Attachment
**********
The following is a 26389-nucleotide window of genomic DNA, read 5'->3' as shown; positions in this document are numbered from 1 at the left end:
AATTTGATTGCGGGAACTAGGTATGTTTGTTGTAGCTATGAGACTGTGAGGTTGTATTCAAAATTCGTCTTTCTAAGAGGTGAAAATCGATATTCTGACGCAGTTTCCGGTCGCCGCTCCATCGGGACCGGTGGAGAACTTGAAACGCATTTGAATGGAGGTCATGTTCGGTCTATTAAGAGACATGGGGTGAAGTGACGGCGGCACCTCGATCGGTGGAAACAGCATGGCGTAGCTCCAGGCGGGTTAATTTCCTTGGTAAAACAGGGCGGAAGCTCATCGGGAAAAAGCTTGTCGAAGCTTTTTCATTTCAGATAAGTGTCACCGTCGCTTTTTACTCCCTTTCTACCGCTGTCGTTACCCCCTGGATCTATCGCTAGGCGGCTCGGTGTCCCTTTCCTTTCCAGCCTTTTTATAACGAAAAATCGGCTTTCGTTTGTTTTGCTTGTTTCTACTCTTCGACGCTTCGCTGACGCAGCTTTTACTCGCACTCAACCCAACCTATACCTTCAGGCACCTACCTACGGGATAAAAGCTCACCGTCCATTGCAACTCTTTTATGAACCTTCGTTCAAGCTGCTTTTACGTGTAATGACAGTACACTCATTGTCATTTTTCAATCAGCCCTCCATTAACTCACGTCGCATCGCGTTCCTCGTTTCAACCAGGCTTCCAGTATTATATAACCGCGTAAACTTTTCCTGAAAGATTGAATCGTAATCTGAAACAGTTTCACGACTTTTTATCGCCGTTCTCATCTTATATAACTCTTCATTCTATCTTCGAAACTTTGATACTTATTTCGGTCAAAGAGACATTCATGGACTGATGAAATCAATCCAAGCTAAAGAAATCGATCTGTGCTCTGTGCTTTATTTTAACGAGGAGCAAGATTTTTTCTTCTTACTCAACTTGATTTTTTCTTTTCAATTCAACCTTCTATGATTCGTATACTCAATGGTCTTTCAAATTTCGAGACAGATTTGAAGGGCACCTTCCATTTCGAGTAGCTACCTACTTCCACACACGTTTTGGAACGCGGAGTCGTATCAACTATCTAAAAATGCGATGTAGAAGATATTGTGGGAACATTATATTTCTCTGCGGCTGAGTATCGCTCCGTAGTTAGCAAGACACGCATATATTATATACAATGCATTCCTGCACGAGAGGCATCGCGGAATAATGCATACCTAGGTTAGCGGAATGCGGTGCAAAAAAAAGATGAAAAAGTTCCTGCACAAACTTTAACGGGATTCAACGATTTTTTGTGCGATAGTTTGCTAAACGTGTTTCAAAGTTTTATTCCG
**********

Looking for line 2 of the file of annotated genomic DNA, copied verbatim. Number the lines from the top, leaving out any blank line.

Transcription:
AATTTGATTGCGGGAACTAGGTATGTTTGTTGTAGCTATGAGACTGTGAGGTTGTATTCAAAATTCGTCTTTCTAAGAGGTGAAAATCGATATTCTGACGCAGTTTCCGGTCGCCGCTCCATCGGGACCGGTGGAGAACTTGAAACGCATTTGAATGGAGGTCATGTTCGGTCTATTAAGAGACATGGGGTGAAGTGACGGCGGCACCTCGATCGGTGGAAACAGCATGGCGTAGCTCCAGGCGGGTTAATTTCCTTGGTAAAACAGGGCGGAAGCTCATCGGGAAAAAGCTTGTCGAAGCTTTTTCATTTCAGATAAGTGTCACCGTCGCTTTTTACTCCCTTTCTACCGCTGTCGTTACCCCCTGGATCTATCGCTAGGCGGCTCGGTGTCCCTTTCCTTTCCAGCCTTTTTATAACGAAAAATCGGCTTTCGTTTGTTTTGCTTGTTTCTACTCTTCGACGCTTCGCTGACGCAGCTTTTACTCGCACTCAACCCAACCTATACCTTCAGGCACCTACCTACGGGATAAAAGCTCACCGTCCATTGCAACTCTTTTATGAACCTTCGTTCAAGCTGCTTTTACGTGTAATGACAGTACACTCATTGTCATTTTTCAATCAGCCCTCCATTAACTCACGTCGCATCGCGTTCCTCGTTTCAACCAGGCTTCCAGTATTATATAACCGCGTAAACTTTTCCTGAAAGATTGAATCGTAATCTGAAACAGTTTCACGACTTTTTATCGCCGTTCTCATCTTATATAACTCTTCATTCTATCTTCGAAACTTTGATACTTATTTCGGTCAAAGAGACATTCATGGACTGATGAAATCAATCCAAGCTAAAGAAATCGATCTGTGCTCTGTGCTTTATTTTAACGAGGAGCAAGATTTTTTCTTCTTACTCAACTTGATTTTTTCTTTTCAATTCAACCTTCTATGATTCGTATACTCAATGGTCTTTCAAATTTCGAGACAGATTTGAAGGGCACCTTCCATTTCGAGTAGCTACCTACTTCCACACACGTTTTGGAACGCGGAGTCGTATCAACTATCTAAAAATGCGATGTAGAAGATATTGTGGGAACATTATATTTCTCTGCGGCTGAGTATCGCTCCGTAGTTAGCAAGACACGCATATATTATATACAATGCATTCCTGCACGAGAGGCATCGCGGAATAATGCATACCTAGGTTAGCGGAATGCGGTGCAAAAAAAAGATGAAAAAGTTCCTGCACAAACTTTAACGGGATTCAACGATTTTTTGTGCGATAGTTTGCTAAACGTGTTTCAAAGTTTTATTCCG